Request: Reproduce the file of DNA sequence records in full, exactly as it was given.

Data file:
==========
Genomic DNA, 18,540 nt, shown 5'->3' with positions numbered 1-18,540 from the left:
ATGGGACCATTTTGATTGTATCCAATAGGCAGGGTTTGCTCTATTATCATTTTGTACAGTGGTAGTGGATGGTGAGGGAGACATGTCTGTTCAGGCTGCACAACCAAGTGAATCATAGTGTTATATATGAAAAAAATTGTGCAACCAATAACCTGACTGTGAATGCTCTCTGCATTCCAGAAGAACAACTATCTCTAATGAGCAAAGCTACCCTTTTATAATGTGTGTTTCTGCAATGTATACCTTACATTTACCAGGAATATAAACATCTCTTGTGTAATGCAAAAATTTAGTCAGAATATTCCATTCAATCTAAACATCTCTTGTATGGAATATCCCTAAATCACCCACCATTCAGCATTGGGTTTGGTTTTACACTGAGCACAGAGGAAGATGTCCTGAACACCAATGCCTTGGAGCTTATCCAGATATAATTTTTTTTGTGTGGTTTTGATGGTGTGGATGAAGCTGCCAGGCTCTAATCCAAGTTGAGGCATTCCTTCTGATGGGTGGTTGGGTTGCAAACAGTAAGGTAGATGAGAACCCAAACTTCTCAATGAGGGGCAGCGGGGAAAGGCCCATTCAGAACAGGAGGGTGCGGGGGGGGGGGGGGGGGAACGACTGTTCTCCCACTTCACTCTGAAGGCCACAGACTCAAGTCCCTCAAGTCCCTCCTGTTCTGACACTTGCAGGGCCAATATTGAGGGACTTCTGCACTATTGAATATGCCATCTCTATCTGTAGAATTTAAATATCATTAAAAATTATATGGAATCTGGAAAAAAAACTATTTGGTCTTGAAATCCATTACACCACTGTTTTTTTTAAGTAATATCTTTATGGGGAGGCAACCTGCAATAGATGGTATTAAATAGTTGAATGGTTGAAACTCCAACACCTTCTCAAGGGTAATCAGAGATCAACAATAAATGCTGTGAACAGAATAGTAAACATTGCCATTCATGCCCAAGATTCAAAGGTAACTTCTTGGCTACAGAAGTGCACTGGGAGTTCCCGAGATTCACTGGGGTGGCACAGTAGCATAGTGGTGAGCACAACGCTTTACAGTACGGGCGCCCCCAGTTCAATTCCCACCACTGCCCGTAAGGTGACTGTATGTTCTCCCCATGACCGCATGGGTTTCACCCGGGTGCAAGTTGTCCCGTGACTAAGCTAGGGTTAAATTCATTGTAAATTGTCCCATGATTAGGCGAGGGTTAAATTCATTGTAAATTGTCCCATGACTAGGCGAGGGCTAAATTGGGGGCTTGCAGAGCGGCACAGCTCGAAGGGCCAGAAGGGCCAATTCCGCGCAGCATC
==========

Genomic DNA, 18,540 nt, shown 5'->3' with positions numbered 1-18,540 from the left:
ATGGGACCATTTTGATTGTATCCAATAGGCAGGGTTTGCTCTATTATCATTTTGTACAGTGGTAGTGGATGGTGAGGGAGACATGTCTGTTCAGGCTGCACAACCAAGTGAATCATAGTGTTATATATGAAAAAAATTGTGCAACCAATAACCTGACTGTGAATGCTCTCTGCATTCCAGAAGAACAACTATCTCTAATGAGCAAAGCTACCCTTTTATAATGTGTGTTTCTGCAATGTATACCTTACATTTACCAGGAATATAAACATCTCTTGTGTAATGCAAAAATTTAGTCAGAATATTCCATTCAATCTAAACATCTCTTGTATGGAATATCCCTAAATCACCCACCATTCAGCATTGGGTTTGGTTTTACACTGAGCACAGAGGAAGATGTCCTGAACACCAATGCCTTGGAGCTTATCCAGATATAATTTTTTTTGTGTGGTTTTGATGGTGTGGATGAAGCTGCCAGGCTCTAATCCAAGTTGAGGCATTCCTTCTGATGGGTGGTTGGGTTGCAAACAGTAAGGTAGATGAGAACCCAAACTTCTCAATGAGGGGCAGCGGGGAAAGGCCCATTCAGAACAGGAGGGTGCGGGGGGGGGGGGGGGGGAACGACTGTTCTCCCACTTCACTCTGAAGGCCACAGACTCAAGTCCCTCAAGTCCCTCCTGTTCTGACACTTGCAGGGCCAATATTGAGGGACTTCTGCACTATTGAATATGCCATCTCTATCTGTAGAATTTAAATATCATTAAAAATTATATGGAATCTGGAAAAAAAACTATTTGGTCTTGAAATCCATTACACCACTGTTTTTTTTAAGTAATATCTTTATGGGGAGGCAACCTGCAATAGATGGTATTAAATAGTTGAATGGTTGAAACTCCAACACCTTCTCAAGGGTAATCAGAGATCAACAATAAATGCTGTGAACAGAATAGTAAACATTGCCATTCATGCCCAAGATTCAAAGGTAACTTCTTGGCTACAGAAGTGCACTGGGAGTTCCCGAGATTCACTGGGGTGGCACAGTAGCATAGTGGTGAGCACAACGCTTTACAGTACGGGCGCCCCCAGTTCAATTCCCACCACTGCCCGTAAGGTGACTGTATGTTCTCCCCATGACCGCATGGGTTTCACCCGGGTGCAAGTTGTCCCGTGACTAAGCTAGGGTTAAATTCATTGTAAATTGTCCCATGATTAGGCGAGGGTTAAATTCATTGTAAATTGTCCCATGACTAGGCGAGGGCTAAATTGGGGGCTTGCAGAGCGGCACAGCTCGAAGGGCCAGAAGGGCCAATTCCGCGCAGCATC